Warmth or Competence: Do parents value one more than the other in competitive youth sport coaches?Posted on April 18, 2019
Competence and warmth are two of the fundamental dimensions which we often judge other people (Kervyn, Bergsieker, & Fiske, 2011). Traits such as friendliness, helpfulness, sincerity, trustworthiness, and morality, all contribute to someone’s perceived warmth (Fiske, Cuddy, & Glick, 2007). In contrast, traits such as intelligence, skill, creativity, and independence all contribute to someone’s perceived competence.
Now consider this – you’re heading to the rink for your child’s first hockey practice of the season. When meeting the coach for the first time, which set of traits – warmth or competence – will convince you, as a parent, that this individual is suitable to coach the team?
Parents in Youth Sport
Parents invest a significant amount of time, money, and emotion in sport activities for their children. Parental roles in youth sport have been categorized as the supporter, provider, coach, and administrator (Knight, Dorsch, Osai, Haderlie, & Sellars, 2016). Therefore, understanding the information parents attend to when forming impressions of youth sport coaches whom they have never met has important implications for their child’s sport experiences. Although coaches can certainly exhibit both competence and warmth (i.e., these are not mutually exclusive characteristics), it is important to understand which characteristics parents favour when evaluating prospective individuals to coach their child.
For the research project, we provided 211 hockey parents with a story that described a competitive youth sport coach, and then asked them to envision what this person would be like as a coach for their child’s team. Parents read a story about a coach described with 1) warmth-only information (e.g., nice, sociable, outgoing), 2) competence-only information (e.g., smart, hard-working, competent), or 3) a generally positive description (e.g., made a very positive overall impression; Sutcliffe, Benson, & Bruner, 2019). We found that when parents were provided with warmth-only information about a prospective coach, they perceived the coach to be less competent compared to a generally positive description.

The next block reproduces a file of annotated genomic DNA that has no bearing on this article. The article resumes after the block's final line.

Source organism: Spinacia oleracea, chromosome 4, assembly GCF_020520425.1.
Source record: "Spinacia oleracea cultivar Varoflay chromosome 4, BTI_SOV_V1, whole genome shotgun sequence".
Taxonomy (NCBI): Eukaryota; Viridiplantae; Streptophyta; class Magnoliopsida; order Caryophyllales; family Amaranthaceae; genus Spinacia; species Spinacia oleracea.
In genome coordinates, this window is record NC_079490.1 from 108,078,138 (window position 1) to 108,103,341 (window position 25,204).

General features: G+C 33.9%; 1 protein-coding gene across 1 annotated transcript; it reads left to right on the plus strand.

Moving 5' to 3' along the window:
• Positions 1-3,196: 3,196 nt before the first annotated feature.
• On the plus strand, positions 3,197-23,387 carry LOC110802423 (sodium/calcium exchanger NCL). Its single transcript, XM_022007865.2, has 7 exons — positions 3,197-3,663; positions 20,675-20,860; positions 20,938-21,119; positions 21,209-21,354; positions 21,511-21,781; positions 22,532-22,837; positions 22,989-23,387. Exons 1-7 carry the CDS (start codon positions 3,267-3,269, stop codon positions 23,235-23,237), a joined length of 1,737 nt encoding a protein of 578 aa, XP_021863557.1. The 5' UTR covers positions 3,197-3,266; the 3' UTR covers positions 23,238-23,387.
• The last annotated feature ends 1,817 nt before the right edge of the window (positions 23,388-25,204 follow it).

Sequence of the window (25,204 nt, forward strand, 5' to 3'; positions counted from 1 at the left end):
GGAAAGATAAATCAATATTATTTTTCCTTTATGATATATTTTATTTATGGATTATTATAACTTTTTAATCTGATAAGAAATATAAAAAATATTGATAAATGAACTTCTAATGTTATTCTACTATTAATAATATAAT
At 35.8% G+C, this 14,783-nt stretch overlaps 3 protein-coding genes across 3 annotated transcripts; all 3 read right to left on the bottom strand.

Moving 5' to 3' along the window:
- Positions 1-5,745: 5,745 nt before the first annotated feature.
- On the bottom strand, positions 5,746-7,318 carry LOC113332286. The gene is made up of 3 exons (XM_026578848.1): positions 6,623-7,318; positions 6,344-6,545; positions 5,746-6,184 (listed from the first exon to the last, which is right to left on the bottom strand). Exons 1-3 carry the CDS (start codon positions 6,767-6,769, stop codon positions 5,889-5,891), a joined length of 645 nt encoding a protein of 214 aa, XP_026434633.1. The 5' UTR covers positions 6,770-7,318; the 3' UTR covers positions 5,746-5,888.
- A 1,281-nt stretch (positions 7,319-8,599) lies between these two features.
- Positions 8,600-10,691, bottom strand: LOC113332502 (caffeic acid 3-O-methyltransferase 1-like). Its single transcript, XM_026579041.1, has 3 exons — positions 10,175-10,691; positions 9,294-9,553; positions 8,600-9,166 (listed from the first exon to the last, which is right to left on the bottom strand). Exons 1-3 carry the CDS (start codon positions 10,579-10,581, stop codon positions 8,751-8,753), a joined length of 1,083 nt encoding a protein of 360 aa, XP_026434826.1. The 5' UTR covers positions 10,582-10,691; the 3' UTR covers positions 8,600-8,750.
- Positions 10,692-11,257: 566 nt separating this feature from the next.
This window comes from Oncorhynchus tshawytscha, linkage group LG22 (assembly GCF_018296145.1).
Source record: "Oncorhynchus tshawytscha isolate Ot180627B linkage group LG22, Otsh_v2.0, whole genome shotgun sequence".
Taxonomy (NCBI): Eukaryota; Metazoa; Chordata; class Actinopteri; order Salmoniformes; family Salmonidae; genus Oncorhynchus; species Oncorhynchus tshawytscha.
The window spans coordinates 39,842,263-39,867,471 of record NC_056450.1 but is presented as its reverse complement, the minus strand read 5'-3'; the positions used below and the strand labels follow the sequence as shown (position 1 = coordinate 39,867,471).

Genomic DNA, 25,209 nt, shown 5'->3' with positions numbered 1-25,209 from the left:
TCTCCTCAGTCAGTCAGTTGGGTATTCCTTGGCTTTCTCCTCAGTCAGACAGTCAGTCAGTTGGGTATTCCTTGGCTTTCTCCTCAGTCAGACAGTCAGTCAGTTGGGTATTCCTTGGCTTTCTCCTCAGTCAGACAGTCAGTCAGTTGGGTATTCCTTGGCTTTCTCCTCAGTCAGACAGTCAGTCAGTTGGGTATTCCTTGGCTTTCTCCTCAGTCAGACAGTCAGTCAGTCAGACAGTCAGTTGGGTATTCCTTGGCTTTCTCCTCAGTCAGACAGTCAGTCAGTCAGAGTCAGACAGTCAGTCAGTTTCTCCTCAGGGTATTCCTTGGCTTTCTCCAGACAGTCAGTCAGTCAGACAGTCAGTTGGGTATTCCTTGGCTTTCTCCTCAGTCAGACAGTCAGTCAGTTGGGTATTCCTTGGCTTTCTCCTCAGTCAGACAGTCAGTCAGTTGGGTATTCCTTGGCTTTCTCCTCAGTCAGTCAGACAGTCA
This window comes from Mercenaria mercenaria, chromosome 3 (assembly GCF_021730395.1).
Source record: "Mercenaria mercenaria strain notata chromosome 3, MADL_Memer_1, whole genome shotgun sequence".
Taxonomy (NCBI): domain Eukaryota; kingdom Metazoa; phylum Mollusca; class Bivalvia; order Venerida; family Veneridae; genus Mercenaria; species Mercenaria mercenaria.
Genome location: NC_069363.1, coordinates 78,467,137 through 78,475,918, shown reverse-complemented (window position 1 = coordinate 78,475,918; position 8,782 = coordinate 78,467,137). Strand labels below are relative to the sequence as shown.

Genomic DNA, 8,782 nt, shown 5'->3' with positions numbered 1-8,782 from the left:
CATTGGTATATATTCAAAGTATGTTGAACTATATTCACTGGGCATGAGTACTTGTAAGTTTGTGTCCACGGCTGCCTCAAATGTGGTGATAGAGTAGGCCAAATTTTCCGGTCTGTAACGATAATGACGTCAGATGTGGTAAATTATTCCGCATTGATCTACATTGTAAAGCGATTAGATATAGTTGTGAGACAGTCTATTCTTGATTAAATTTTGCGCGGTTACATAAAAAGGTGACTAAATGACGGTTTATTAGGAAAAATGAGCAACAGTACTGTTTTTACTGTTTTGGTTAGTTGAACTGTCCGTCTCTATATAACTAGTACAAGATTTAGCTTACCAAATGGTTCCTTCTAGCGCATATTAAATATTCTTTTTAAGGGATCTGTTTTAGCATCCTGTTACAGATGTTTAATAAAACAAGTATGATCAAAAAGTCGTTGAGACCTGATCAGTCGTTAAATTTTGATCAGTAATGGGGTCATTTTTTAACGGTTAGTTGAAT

Parents also determined the coach to be less suitable to coach their child’s team when they perceived the coach to lack competence, whereas a perceived lack of warmth did not have similar consequences. Parents may be sensitive to the perceived level of competence in a potential new coach because these attributes could help or hinder their child’s hockey-related goals.
This research was conducted within a competitive context (i.e., rep hockey). More research is needed to see if these same patterns emerge in a recreational context.
Based on the findings above, parents, coaches and sport administrators can consider these key takeaways at the beginning of a new season:
- Parents should be encouraged to reserve judgment until coaches have had sufficient opportunity to display both instructional and interpersonal behaviors. To alleviate any misperceptions, coaches should consider holding a meeting early in the season to improve parents’ understanding of team philosophies and establish cooperation and support.
- Although parents are sensitive to the absence of competence traits, perceived warmth may be more important long-term. Given that warmth promotes approachability and serves as the foundation of a positive coach-athlete relationship (Jowett & Cockerill, 2003), it would be unwise to suggest that warmth characteristics are not relevant to coaches in a youth sport context.
- Coaching courses should consider integrating skill development to help coaches deliver a positive first impression for parents.
- Given that unacceptable parent behavior (e.g., sideline verbal aggression) has become an increasingly relevant topic in youth sport (Tamminen, Poucher, & Povilaitis, 2017), parents may be less inclined to act out if they perceive to have a suitable coach (Smoll, Cumming, & Smith, 2011).
About the Author(s)
Jordan Sutcliffe is a Master’s student at Nipissing University. His research interests include parental involvement in youth sport, positive youth development and mental health. Growing up as an avid sport sampler, Jordan’s athletic career ended in 2015 after playing three seasons with the University of Ottawa varsity football team. He now enjoys spending his free time coaching youth football and grassroots soccer.
The author appreciates collaboration with Drs. Alex Benson and Mark Bruner and the Social Sciences and Humanities Research Council (SSHRC Insight Grant 435-2-16-0591) on this research project.
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